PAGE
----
MICHAEL BLOOMBERG has apologised for the New York Police department’s stop and frisk policy, a method that he previously stood by and backed during his tenure as mayor, but critics say he will need to do more to earn forgiveness.
The former three-term mayor of New York City had long supported stop and frisk and credited it for helping to reduce the murder rate. The controversial policing method has been widely viewed as racist because of its disproportionate impact on black men and Latino men.
The apology, which Bloomberg made at majority black megachurch Christian Cultural Center in Brooklyn, is being viewed by many as an attempt to win over black voters ahead of his possible presidential bid.
Speaking to the Christian Cultural Center congregation on Sunday, Bloomberg said: “I didn’t understand back then the full impact the stops were having on the black and Latino communities. I was totally focused on saving lives and as we know, good intentions aren’t good enough.”
He added: “Now hindsight is 20/20. But as crime continued to come down as we reduced stops and as it continued to come down during the next administration to its credit, I now see that we could and should have acted sooner. And acted faster to cut the stops. I wish we had. And I’m sorry that we didn’t.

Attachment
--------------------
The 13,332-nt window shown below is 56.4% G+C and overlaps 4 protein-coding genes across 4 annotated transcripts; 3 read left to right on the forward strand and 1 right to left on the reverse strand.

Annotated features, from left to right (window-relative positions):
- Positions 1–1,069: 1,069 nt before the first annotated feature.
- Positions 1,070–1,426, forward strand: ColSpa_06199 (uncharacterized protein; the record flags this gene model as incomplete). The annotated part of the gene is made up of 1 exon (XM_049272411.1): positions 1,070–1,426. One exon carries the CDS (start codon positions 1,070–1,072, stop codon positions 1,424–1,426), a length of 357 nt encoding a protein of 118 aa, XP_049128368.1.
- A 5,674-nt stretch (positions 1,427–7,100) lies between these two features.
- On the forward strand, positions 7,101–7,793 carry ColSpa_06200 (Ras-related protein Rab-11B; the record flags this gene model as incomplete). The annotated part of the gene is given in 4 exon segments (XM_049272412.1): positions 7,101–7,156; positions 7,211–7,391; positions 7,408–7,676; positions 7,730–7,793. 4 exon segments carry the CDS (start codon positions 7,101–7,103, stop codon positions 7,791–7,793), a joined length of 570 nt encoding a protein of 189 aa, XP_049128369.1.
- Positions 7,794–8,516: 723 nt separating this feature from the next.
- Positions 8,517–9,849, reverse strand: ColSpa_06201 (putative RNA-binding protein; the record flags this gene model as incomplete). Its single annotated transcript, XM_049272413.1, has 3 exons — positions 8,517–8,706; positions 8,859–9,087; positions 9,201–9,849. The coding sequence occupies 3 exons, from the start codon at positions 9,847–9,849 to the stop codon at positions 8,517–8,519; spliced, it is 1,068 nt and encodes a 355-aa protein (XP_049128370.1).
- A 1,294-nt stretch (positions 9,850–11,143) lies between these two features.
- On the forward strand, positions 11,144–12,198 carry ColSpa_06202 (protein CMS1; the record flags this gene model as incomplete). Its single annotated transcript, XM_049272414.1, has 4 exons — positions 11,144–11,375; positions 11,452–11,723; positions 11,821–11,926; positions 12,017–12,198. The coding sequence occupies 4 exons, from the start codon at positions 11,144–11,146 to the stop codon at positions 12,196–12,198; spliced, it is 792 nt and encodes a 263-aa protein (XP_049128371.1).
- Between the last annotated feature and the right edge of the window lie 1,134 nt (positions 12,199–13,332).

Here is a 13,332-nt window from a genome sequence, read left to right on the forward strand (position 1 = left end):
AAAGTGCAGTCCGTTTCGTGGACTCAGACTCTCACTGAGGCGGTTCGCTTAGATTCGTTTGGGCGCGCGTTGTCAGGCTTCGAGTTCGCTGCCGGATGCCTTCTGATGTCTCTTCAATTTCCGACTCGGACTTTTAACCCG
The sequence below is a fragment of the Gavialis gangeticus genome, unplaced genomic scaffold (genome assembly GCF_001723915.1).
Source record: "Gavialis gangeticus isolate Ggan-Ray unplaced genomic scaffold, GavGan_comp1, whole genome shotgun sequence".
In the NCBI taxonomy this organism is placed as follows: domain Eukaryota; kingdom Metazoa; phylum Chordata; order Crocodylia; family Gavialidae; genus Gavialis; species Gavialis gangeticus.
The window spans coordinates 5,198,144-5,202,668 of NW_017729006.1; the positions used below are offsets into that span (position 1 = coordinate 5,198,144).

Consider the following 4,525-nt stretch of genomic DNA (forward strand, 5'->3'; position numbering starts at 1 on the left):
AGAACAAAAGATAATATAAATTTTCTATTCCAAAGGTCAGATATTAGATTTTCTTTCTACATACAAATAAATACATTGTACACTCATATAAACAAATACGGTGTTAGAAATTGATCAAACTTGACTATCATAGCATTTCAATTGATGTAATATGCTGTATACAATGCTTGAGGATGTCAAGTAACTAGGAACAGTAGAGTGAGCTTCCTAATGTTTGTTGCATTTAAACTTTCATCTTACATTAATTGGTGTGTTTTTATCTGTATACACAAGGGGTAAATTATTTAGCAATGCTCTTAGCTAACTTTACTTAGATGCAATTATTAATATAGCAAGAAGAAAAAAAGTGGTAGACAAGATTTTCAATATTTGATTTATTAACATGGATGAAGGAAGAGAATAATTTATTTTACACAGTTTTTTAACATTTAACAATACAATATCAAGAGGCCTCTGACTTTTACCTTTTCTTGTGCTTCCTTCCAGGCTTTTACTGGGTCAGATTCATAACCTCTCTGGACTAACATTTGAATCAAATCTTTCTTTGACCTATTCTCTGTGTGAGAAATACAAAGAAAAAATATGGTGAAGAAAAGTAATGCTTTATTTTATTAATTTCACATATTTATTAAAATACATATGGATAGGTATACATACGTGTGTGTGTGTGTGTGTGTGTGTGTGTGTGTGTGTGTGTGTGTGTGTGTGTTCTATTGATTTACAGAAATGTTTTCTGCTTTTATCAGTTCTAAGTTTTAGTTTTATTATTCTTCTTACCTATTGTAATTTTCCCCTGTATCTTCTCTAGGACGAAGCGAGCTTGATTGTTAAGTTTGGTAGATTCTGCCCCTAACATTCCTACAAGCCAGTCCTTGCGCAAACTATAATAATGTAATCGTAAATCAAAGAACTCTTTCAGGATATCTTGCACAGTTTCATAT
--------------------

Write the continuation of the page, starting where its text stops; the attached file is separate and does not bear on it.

“I was wrong and I’m sorry.”
The 77-year-old, who is considering running as the Democratic presidential candidate, said that the use of the policing method had eroded the black community’s trust in him and he wanted to regain it.
Reverend Al Sharpton, who was among those who campaigned against the tactic during Bloomberg’s time in office, said that it would take more than one speech for people to forgive and forget and that Bloomberg would have to earn it.
Mayor of New York City Bill de Blasio, who has reduced the use of stop and frisk during his time in office as well as the crime rate, said people aren’t stupid and would be able to determine if Bloomberg’s apology was honest or convenient.
He said: “Hundreds of thousands of New Yorkers knew stop-and-frisk was a broken policy and spoke out against it. Michael Bloomberg wouldn’t listen.
“We’ve spent six years undoing its damage. Neighbourhood policing is driving down crime and building up the bonds between police and community.”
Speaking to CNN, de Blasio said that while some New Yorkers may forget, none will forget the impact of the discriminatory policy.